- How many people can actually read a map these days?
Crikey, theres alot of well read map readers who obviously like to take pride in looking down on us “none readers/believers”
I cant read a map (unless google maps counts?) and I really dont see why/how it would benefit me if I could.
I mean I live in a town, civilization. Most places I want to go tend to have sign posts. I know where work is, where my bathroom is, where the shops are etc.
If I want to go mtbing, I put my bike in the car and follow the signs to my local trail centre. Here, I follow the way marked trails until I get back to where I parked. Then I go home.
If I want to go wallking then I walk. On a footpath.
I like my life. I know what Im doing. Its safe and I always carry my mobile phone.
I dont get lost. I spend my time enjoying myself.
I am a modern man.
If I want a plug fitting to an electrical appliance then I phone the electrician. Thats what they’re there for.
Dont play the hero. Dont pretend to know what you’re doing with your maps and compasses and cairns. Its all guess work. It tends to be the folk like you that get into trouble. The mountain rescue is run by volunteers, they dont relish a call late on a sunday night to go and resuce a man at a top of a hill whos got lost in a badly folded A0 piece of paper.
You really do talk a lot of old tosh mate.
Using a map is guess-work? Really? Back that one up, I dare you.
TBH your life sounds pretty bloody dull to me. Very safe & packaged. No risk, no element of self-dependency, just boring.
A modern man? I bet you moisturise..
& dont rely on that mobile phone to get you out of trouble when the battery dies & there’s no signal.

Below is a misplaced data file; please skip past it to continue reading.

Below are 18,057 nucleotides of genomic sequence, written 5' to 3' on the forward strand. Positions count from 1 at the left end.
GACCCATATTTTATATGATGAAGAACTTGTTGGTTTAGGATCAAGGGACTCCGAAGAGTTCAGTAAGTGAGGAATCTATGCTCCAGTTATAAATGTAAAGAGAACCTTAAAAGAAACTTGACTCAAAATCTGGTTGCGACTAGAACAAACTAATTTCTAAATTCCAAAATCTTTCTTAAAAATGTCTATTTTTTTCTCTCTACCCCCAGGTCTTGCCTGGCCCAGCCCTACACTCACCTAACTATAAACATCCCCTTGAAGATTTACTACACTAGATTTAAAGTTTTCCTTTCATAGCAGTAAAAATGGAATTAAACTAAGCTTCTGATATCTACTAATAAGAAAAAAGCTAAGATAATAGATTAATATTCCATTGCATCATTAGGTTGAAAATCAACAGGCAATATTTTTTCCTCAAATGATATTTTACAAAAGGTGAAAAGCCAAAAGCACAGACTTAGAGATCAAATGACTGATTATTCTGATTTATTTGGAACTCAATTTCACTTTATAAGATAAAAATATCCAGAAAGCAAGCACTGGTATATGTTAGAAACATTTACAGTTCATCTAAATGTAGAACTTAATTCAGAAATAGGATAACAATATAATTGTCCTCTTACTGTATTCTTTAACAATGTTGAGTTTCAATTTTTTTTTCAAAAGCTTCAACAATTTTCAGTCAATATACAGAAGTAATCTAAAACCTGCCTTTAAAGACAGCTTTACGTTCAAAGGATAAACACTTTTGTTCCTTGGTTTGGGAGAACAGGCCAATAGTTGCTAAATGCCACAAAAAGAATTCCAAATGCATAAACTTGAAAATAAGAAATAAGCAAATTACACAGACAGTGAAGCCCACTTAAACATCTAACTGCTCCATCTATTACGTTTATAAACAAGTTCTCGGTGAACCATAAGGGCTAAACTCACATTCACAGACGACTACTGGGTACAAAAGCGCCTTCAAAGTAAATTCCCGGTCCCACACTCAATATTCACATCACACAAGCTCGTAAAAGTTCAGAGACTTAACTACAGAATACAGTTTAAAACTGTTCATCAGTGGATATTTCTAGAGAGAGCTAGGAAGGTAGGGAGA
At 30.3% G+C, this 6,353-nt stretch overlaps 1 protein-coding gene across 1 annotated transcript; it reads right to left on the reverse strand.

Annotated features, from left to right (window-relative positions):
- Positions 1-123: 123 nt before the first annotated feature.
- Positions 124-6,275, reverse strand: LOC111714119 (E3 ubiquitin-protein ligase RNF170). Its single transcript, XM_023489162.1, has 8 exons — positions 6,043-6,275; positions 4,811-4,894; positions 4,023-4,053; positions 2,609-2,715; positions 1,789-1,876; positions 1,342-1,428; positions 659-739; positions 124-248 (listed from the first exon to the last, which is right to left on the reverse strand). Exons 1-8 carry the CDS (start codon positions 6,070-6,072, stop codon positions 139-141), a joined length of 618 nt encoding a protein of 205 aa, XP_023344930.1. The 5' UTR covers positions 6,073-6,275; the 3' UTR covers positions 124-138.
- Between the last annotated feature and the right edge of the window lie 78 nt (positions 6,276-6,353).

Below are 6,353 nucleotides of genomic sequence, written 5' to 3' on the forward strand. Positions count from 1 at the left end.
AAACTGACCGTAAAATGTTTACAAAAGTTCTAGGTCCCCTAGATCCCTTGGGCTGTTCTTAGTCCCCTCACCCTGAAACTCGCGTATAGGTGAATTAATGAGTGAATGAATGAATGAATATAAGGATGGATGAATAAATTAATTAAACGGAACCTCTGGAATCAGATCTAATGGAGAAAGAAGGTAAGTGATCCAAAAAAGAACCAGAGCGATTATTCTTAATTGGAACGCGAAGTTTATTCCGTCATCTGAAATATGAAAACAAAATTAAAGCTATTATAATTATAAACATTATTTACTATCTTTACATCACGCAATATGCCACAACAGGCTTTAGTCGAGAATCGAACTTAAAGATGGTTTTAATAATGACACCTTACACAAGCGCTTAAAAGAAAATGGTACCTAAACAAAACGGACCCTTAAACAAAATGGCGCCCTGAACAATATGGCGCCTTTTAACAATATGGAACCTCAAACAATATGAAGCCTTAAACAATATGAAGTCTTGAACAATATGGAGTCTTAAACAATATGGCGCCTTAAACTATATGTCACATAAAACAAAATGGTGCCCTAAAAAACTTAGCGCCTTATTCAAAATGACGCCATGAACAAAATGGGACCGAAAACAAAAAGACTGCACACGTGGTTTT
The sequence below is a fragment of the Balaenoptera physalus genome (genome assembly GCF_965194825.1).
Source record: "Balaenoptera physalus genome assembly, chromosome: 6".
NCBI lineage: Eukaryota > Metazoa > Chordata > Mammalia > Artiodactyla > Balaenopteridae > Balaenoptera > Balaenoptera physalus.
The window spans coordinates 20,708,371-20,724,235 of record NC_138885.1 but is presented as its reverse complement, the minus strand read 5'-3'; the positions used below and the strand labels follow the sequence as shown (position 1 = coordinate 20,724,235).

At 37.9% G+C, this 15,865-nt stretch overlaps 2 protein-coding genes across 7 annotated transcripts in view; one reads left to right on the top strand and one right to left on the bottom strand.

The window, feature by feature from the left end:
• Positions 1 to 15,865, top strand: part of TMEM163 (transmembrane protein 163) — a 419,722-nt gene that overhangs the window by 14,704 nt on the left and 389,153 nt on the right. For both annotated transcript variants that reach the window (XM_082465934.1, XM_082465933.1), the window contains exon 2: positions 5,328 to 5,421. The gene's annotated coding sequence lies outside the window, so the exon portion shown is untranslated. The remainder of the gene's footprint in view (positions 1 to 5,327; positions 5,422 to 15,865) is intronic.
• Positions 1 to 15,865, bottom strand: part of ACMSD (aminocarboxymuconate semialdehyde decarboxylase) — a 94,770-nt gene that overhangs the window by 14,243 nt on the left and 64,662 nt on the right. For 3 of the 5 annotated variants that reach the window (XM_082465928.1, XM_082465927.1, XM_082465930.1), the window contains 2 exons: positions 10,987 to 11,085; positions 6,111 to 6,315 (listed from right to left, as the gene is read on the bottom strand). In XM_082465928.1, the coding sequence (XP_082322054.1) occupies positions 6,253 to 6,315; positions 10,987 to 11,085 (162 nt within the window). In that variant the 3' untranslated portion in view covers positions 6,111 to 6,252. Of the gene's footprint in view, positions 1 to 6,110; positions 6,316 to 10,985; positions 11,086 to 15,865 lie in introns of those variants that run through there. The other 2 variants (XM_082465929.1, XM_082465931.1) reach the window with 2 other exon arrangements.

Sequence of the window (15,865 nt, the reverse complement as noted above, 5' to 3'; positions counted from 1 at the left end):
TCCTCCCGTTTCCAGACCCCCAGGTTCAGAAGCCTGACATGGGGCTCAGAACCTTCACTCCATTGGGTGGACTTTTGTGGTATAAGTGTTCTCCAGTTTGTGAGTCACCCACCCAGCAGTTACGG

Youre one of the folk who go out on the hills with no kit & when the Mountain Rescue turn up & ask you what emergency gear you have & you reply “none” youre really gonna feel a plum..Posted 5 years agobikebouyMember
I went to France at the weekend, satnav in car was ok until I hit a little remote bit in Brittany and we got a bit lost.. MrsBouy pulled out the AA Map of France (easily 15years old) from under the seat where I stuck it when I bought the car a few months back “just in case” and whallop.. Back on track within about 20mins..
OS’s rock BTW.
I’m not too sure a GPS would work for me on the MTB nor Roadie, screen a bit small and I’ve got poor eyesight..Posted 5 years agowreckerMember
Having spent a few years in a respected front line unit, my map reading’s better than most. Doesn’t stop me riding trail centres occasionally (nothing wrong with turning your brain off and following signs). Or being open to using a GPS (or at least having one as a back-up).
Of course; all of the navigators on here will produce proper route cards and calculate GMVs, won’t they?Posted 5 years agothestabiliserMember
Got two post grad qualified ennvironmetnal professionals that work for me – you know youngsters, educated, in the sciences, requiring FIELD WORK.
Anyway we’re doing some survey work for South Cumbria Rivers Trust as freebie and I says to ’em I says ‘you can both read a map, can’t you?’
To whit they reply ‘no, not really, every time we use the road atlas we get lost, just use me satnav’
Jeebus help us.Posted 5 years agomolgripsSubscriber
What a lot of misty eyed codswallop on this thread!
There are a lot of people out in the countryside who don’t read maps, but there are a lot more people out in it anyway.
I really wish people would stop referring to the past as a time when everyone did everything that they hold dear.
You know what? Video gaming was crap in the old days, long live progress. grr…Posted 5 years agomactheknifeSubscriber
No point trying to map read without a compass. You get into unfamiliar terrain (obviously) and with no blindingly obvious features to orientate to then what is the point in having a map? Might as well walk around hoping everything works out 🙂
Map and compass go together like runny eggs and toast 🙂Posted 5 years ago
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